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New research highlights student nurse debt

15 June, 2016

New research highlights student nurse debt

Nursing Standard magazine has published research that says that millions of pounds have been paid to debt-ridden nursing students to prevent them dropping out of their university courses.

Data obtained under Freedom of Information by Nursing Standard reveals £5.2m in discretionary funding has been handed out to nursing students at 36 universities in England.

A total of 6573 nursing students accessed money from hardship grants between September 2013 to March 2016.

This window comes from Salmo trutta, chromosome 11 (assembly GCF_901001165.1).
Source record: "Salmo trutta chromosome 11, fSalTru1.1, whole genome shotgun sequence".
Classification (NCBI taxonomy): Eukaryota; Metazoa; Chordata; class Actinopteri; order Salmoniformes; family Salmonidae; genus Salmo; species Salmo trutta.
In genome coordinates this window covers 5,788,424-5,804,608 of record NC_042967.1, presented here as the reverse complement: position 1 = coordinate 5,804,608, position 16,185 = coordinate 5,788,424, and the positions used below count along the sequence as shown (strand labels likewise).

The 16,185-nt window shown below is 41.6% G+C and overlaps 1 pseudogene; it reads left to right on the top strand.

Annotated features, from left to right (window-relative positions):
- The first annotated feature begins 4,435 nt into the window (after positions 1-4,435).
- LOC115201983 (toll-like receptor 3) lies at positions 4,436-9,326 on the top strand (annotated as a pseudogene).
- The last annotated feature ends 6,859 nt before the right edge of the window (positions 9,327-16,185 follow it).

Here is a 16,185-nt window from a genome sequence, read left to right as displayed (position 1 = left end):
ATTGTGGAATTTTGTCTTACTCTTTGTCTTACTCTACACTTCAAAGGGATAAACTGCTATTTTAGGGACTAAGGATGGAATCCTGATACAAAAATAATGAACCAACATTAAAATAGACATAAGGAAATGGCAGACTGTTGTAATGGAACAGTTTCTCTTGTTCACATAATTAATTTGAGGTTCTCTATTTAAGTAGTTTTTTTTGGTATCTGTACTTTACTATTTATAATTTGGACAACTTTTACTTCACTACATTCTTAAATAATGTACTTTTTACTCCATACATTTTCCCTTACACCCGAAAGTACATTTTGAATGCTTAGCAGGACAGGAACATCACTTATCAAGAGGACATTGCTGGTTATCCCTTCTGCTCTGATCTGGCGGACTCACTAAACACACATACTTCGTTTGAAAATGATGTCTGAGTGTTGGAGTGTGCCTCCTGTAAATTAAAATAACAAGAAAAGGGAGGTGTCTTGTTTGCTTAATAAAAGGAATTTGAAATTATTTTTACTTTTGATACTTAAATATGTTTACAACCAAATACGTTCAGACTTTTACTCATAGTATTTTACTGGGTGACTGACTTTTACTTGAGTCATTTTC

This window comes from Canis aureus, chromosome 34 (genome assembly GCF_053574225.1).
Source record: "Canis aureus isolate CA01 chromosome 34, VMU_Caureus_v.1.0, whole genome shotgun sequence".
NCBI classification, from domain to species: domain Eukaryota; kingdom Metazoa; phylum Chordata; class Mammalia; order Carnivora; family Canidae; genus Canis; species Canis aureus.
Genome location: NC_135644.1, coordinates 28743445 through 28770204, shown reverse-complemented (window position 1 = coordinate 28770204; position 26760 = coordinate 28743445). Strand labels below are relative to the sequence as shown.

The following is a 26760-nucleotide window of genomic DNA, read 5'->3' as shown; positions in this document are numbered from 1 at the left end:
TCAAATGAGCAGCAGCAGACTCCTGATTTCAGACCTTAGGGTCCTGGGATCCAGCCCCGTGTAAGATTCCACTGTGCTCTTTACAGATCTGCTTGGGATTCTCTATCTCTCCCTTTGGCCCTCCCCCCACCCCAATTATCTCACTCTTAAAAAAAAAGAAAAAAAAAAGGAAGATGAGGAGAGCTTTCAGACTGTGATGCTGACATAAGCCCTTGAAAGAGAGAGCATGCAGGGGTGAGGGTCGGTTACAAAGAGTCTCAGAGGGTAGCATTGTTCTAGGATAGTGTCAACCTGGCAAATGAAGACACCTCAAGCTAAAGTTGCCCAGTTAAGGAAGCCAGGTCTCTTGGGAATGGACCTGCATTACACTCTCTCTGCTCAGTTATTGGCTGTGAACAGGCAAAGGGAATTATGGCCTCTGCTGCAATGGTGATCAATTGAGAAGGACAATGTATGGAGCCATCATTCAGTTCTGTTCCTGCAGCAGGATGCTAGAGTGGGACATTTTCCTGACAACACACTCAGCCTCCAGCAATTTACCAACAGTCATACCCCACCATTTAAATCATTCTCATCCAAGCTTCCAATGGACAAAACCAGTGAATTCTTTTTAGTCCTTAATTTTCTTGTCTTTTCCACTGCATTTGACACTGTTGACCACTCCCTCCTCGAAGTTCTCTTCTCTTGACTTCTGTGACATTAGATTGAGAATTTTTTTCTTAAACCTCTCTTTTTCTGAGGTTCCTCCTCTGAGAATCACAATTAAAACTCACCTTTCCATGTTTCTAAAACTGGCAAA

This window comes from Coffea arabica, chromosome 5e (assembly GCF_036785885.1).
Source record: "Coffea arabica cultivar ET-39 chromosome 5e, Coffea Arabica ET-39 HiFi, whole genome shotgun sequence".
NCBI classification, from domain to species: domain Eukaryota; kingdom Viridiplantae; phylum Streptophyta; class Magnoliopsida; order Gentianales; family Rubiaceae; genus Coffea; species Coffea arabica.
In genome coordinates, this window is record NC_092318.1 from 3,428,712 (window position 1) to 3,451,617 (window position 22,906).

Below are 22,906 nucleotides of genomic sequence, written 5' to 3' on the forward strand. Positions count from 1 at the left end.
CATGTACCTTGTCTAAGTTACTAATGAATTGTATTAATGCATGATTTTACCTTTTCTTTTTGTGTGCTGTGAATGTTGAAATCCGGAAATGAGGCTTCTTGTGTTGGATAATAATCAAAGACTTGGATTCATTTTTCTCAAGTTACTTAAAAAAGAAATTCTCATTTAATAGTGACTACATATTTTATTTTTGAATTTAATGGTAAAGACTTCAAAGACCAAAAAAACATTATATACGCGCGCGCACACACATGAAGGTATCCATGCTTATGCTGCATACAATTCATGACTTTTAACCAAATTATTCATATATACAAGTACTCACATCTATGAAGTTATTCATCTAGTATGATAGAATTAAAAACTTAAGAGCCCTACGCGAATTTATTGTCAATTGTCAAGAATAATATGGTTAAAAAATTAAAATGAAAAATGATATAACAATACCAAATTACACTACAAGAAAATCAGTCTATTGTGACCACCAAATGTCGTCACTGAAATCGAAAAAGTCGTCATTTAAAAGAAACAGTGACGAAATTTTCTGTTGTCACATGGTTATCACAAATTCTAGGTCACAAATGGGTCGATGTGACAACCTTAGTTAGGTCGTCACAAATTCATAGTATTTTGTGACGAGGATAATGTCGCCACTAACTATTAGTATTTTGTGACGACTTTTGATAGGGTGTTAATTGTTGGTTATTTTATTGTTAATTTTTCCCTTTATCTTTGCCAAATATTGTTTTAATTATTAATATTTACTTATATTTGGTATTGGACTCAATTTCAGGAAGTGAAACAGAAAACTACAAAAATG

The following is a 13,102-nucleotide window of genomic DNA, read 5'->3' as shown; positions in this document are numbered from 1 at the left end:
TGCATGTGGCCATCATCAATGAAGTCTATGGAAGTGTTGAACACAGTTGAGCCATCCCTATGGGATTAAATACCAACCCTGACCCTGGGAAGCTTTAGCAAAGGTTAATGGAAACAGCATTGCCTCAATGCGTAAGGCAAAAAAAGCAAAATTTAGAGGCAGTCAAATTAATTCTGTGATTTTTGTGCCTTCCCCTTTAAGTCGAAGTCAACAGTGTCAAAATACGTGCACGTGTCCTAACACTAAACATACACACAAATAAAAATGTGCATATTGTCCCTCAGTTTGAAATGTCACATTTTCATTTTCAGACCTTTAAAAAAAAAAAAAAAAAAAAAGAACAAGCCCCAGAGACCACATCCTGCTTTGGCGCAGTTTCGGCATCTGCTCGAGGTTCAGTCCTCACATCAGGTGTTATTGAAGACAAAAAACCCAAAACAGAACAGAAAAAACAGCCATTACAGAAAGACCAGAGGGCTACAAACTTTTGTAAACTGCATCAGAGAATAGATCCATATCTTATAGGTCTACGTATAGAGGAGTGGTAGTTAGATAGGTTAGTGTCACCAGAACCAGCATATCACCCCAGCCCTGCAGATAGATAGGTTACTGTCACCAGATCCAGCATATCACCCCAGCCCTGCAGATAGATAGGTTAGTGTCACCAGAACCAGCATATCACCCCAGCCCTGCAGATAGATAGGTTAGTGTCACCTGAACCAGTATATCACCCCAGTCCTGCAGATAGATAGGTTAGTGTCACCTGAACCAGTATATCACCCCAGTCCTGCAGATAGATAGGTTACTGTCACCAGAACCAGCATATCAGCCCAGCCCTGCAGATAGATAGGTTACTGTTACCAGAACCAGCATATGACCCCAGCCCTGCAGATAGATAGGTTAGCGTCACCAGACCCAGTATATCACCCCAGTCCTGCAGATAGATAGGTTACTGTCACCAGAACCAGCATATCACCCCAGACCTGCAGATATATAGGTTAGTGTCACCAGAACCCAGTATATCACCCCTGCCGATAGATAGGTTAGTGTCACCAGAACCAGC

Unison head of nursing Gail Adams said the £5.2 million figure shows nursing students are not adequately funded.

'Most nursing students are living hand to mouth. Having access to hardship funds can make all the difference between them surviving or dropping out of their course.'

RCM director for policy, employment relations and communications Jon Skewes said: ‘We know from our own student midwife members that many already struggle to stay on midwifery degree courses because of financial pressures; indeed many leave altogether.

‘There is no doubt that the government’s plans to remove bursaries for student midwives and nurses will put even more financial pressure on them, for many years after they qualify. It will also deter many from entering training.

‘I repeat our call for the government to abandon their plans to scarp bursaries for student midwives and nurses.’

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